SILVER SPRING, Md. – A dog that was hours away from being euthanized was saved and is now spending the rest of her days at a senior living community in Maryland keeping the residents company.
Journey, believed to be a 6-year-old hound mix, had lived in a cage her whole life. When her owner died, she was sent to an overcrowded shelter in rural Virginia, according to Knine Rescue board member and adoption coordinator Amy Creel.
Being on the older side, Journey was one of the first dogs scheduled to be put down, Creel said.
Thanks to a fortunate set of events, Journey came to Maryland — but she almost didn’t make the trip.
Through rescue contacts, Creel had received word about another dog named Spec at the shelter who needed help. The team arranged a transport from Montgomery County, Maryland to Virginia and back to pick him up — and at the last minute, they asked if Knine Rescue could take another dog too.
“When the transport was picking him up, I got a call and they said, ‘Is there anyway you can take a second dog?’ My first thought was no,” Creel recalled.
The team’s transport wasn’t prepared to take another dog, Creel said. They didn’t have a foster homelined up for Journey, nor did they didn’t know anything about her.
“I was actually really reluctant, but something just told me to take her. I can’t explain it,” she said. “It was literally the day before she was scheduled to be put down.”
When she arrived in Maryland, Journey ended up going to a previously scheduled event the next day at a local senior center, called Sunrise Senior Living of Chevy Chase, Creel said.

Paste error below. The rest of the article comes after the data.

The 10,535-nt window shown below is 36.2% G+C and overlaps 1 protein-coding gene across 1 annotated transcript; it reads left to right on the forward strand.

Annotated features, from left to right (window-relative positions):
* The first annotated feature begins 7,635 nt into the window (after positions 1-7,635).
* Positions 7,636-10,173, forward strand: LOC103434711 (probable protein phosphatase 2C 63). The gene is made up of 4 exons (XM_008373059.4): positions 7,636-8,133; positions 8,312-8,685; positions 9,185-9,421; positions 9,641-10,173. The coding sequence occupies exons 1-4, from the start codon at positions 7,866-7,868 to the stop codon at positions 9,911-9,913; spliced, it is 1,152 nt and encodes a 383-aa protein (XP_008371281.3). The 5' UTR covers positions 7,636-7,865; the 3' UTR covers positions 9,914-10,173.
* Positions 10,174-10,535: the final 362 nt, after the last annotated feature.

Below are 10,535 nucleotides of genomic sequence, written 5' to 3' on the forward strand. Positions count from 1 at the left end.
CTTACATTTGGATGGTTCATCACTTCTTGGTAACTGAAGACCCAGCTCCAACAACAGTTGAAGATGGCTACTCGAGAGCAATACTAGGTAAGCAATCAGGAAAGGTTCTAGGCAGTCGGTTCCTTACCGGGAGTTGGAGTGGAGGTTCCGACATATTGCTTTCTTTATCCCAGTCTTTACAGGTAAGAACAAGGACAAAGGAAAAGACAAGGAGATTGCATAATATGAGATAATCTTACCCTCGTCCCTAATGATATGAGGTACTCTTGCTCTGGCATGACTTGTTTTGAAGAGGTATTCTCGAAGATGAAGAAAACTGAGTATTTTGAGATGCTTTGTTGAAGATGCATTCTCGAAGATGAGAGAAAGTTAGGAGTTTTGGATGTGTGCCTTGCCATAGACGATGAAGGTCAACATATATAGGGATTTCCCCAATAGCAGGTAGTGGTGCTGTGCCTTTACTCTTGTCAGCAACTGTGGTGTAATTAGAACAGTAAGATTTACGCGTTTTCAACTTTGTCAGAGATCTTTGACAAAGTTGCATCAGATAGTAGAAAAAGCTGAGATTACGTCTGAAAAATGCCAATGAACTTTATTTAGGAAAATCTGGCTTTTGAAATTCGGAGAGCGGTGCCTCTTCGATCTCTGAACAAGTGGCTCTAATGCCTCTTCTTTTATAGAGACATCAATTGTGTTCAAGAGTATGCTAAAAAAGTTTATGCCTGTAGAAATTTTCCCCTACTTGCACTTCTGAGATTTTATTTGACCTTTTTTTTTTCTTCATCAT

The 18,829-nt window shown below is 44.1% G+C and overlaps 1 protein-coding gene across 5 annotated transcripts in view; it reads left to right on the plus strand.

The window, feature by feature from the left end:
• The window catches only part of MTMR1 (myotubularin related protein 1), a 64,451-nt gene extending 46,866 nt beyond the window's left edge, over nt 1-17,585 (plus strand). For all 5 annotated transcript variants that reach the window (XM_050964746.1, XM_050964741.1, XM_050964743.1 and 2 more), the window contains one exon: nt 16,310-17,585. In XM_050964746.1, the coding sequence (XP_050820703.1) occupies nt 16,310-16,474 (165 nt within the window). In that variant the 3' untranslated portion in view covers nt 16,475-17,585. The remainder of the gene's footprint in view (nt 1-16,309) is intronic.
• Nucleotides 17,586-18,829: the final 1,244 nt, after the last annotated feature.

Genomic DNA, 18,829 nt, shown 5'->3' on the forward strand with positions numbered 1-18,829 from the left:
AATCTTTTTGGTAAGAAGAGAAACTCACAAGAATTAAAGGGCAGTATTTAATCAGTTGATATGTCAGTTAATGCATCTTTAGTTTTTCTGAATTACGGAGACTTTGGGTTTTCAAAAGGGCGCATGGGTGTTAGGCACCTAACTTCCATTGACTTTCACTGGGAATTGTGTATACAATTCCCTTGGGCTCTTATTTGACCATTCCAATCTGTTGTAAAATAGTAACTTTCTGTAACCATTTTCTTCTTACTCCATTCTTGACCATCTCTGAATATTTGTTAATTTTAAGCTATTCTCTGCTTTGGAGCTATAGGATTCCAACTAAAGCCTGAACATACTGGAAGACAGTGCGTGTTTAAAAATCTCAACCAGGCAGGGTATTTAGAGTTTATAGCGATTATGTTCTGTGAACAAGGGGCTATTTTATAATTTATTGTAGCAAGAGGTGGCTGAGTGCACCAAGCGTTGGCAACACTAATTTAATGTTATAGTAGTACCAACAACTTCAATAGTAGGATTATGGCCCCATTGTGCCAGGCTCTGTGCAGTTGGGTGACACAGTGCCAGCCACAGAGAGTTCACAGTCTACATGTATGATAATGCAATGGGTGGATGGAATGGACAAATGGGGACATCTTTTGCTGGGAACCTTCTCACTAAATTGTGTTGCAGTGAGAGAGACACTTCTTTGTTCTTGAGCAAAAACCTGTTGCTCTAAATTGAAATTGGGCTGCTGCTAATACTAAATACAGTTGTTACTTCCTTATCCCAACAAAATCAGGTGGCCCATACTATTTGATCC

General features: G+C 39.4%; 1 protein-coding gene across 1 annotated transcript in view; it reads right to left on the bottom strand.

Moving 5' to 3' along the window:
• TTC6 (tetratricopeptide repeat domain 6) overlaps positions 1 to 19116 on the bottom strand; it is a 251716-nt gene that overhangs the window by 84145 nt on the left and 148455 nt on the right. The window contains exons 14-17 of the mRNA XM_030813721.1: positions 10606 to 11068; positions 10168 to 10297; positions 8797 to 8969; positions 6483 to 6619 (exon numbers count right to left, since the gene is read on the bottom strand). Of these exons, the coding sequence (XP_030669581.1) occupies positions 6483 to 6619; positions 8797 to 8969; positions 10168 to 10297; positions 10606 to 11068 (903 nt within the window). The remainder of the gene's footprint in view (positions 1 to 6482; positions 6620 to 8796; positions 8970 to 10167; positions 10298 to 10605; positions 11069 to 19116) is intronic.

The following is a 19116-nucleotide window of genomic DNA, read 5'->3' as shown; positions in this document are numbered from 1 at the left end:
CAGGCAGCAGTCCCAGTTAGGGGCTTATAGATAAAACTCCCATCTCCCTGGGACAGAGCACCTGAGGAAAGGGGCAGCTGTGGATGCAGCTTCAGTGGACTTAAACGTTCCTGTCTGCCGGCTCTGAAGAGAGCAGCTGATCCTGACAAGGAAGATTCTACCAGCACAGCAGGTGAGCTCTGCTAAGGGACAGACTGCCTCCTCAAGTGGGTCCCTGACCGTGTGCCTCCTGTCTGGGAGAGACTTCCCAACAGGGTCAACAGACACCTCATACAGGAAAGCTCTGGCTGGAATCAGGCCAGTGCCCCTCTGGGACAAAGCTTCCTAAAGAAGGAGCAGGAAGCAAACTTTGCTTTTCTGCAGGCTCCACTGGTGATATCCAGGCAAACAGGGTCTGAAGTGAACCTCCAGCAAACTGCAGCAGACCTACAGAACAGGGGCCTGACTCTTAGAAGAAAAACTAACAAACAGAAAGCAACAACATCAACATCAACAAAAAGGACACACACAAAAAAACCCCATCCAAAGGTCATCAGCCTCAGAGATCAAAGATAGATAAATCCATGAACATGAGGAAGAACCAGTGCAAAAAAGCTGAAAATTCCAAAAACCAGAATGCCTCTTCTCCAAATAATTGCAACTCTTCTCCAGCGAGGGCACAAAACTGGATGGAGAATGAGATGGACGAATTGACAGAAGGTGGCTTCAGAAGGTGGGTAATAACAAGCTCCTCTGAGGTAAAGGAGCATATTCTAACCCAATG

“We just brought Journey along for the ride because we had nothing else to do with her. She was really shy when she first arrived, not surprisingly,” she said. “When she walked into the senior center, it was like she belonged there. It was the weirdest thing. She just walked in and was instantly comfortable, her tail started wagging and she was going up to people.”
Journey was showered with attention by the residents that afternoon, getting petted and receiving treats, Creel said.
“It was like as soon as she walked in the door she came alive again,” she added.
Creel said Sunrise Senior Living’s executive director, Kathy Tyler, pulled her aside and asked, “What if Journey lives here?”
“I never even knew that was a possibility,” Creel explained, adding that the community center had never had a “house dog” before Journey.
Journey ended up being adopted by Sunrise Senior Living and is now doing “so well.” Creel explained that she is the perfect kind of dog for the facility.
“I think because she’s a little bit older, she’s not going to jump up on any of the seniors. She’s not a trip hazard. She’s very calm, very gentle,” Creel said. “I am convinced she’s also a match because of her history. She understands on some deeper level what it’s like to be lonely and to need comfort and companionship.”
Interacting with animals has been shown to lower blood pressure and decrease levels of the stress-related hormone cortisol, experts say. They have also been shown to help with social interaction and reduce feelings of loneliness.
Creel said the senior center has a walking club, which Journey gets to participate in, and she inspires more of the residents to be more physically active and walk with her.
“She had no one to care for her her entire life and now she’s living with this whole group of people,” Creel said.
Journey’s story has inspired Knine Rescue to reach out to other senior centers to see if the team can help other older dogs find a home, which are sometimes harder to place, Creel said.
“The really amazing part of the story is how close she was to not making this trip. We almost didn’t take her just because we weren’t prepared and it was so last minute. Everything just fell together to make this happen,” she said. “It felt like it was meant to be.”
Even more good news: Spec, the other dog who was rescued, found a forever home as well, Creel said.
This story was reported from Cincinnati.